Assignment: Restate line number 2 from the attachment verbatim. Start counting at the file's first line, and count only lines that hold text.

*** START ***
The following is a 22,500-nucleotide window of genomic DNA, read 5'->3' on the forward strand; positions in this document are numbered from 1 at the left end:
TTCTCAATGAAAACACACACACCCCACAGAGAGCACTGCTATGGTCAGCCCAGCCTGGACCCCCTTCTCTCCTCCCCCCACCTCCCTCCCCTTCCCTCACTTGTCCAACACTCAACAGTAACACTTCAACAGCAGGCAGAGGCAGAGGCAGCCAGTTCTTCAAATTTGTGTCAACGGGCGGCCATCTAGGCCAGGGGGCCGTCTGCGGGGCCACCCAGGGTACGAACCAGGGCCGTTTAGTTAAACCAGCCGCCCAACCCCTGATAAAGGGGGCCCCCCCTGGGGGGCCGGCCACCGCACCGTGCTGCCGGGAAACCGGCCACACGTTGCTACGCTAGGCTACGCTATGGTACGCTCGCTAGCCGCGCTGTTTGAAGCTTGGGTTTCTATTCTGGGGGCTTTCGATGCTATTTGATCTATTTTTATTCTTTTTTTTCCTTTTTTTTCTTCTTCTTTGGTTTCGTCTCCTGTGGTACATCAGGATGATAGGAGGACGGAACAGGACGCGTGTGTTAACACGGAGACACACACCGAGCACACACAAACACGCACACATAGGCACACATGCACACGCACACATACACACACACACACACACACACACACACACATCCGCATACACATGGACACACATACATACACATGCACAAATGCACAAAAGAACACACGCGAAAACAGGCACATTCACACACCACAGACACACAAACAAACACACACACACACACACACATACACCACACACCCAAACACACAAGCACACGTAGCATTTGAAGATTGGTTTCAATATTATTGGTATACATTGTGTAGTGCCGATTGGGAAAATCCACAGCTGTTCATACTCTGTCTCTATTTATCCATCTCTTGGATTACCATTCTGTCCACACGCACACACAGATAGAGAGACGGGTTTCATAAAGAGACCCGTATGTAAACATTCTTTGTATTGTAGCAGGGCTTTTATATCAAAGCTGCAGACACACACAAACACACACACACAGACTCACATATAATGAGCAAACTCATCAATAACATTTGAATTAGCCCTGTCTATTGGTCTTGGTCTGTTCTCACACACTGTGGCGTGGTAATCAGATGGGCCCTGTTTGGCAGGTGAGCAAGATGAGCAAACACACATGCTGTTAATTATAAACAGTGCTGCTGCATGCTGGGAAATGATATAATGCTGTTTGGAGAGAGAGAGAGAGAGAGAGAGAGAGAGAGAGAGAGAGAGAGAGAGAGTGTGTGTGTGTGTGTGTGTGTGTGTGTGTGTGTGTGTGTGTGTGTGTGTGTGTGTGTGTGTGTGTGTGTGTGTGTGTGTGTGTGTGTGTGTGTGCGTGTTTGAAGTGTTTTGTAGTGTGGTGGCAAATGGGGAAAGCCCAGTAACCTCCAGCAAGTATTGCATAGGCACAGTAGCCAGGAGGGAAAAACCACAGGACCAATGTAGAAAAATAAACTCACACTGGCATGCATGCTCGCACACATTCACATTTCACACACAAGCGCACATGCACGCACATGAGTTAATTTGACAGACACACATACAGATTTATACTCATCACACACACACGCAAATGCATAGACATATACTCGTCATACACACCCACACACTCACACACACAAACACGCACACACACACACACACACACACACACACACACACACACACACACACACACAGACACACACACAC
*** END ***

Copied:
TTCTCAATGAAAACACACACACCCCACAGAGAGCACTGCTATGGTCAGCCCAGCCTGGACCCCCTTCTCTCCTCCCCCCACCTCCCTCCCCTTCCCTCACTTGTCCAACACTCAACAGTAACACTTCAACAGCAGGCAGAGGCAGAGGCAGCCAGTTCTTCAAATTTGTGTCAACGGGCGGCCATCTAGGCCAGGGGGCCGTCTGCGGGGCCACCCAGGGTACGAACCAGGGCCGTTTAGTTAAACCAGCCGCCCAACCCCTGATAAAGGGGGCCCCCCCTGGGGGGCCGGCCACCGCACCGTGCTGCCGGGAAACCGGCCACACGTTGCTACGCTAGGCTACGCTATGGTACGCTCGCTAGCCGCGCTGTTTGAAGCTTGGGTTTCTATTCTGGGGGCTTTCGATGCTATTTGATCTATTTTTATTCTTTTTTTTCCTTTTTTTTCTTCTTCTTTGGTTTCGTCTCCTGTGGTACATCAGGATGATAGGAGGACGGAACAGGACGCGTGTGTTAACACGGAGACACACACCGAGCACACACAAACACGCACACATAGGCACACATGCACACGCACACATACACACACACACACACACACACACACACACATCCGCATACACATGGACACACATACATACACATGCACAAATGCACAAAAGAACACACGCGAAAACAGGCACATTCACACACCACAGACACACAAACAAACACACACACACACACACACATACACCACACACCCAAACACACAAGCACACGTAGCATTTGAAGATTGGTTTCAATATTATTGGTATACATTGTGTAGTGCCGATTGGGAAAATCCACAGCTGTTCATACTCTGTCTCTATTTATCCATCTCTTGGATTACCATTCTGTCCACACGCACACACAGATAGAGAGACGGGTTTCATAAAGAGACCCGTATGTAAACATTCTTTGTATTGTAGCAGGGCTTTTATATCAAAGCTGCAGACACACACAAACACACACACACAGACTCACATATAATGAGCAAACTCATCAATAACATTTGAATTAGCCCTGTCTATTGGTCTTGGTCTGTTCTCACACACTGTGGCGTGGTAATCAGATGGGCCCTGTTTGGCAGGTGAGCAAGATGAGCAAACACACATGCTGTTAATTATAAACAGTGCTGCTGCATGCTGGGAAATGATATAATGCTGTTTGGAGAGAGAGAGAGAGAGAGAGAGAGAGAGAGAGAGAGAGAGAGAGAGAGTGTGTGTGTGTGTGTGTGTGTGTGTGTGTGTGTGTGTGTGTGTGTGTGTGTGTGTGTGTGTGTGTGTGTGTGTGTGTGTGTGTGTGTGTGTGTGCGTGTTTGAAGTGTTTTGTAGTGTGGTGGCAAATGGGGAAAGCCCAGTAACCTCCAGCAAGTATTGCATAGGCACAGTAGCCAGGAGGGAAAAACCACAGGACCAATGTAGAAAAATAAACTCACACTGGCATGCATGCTCGCACACATTCACATTTCACACACAAGCGCACATGCACGCACATGAGTTAATTTGACAGACACACATACAGATTTATACTCATCACACACACACGCAAATGCATAGACATATACTCGTCATACACACCCACACACTCACACACACAAACACGCACACACACACACACACACACACACACACACACACACACACACACACACACAGACACACACACAC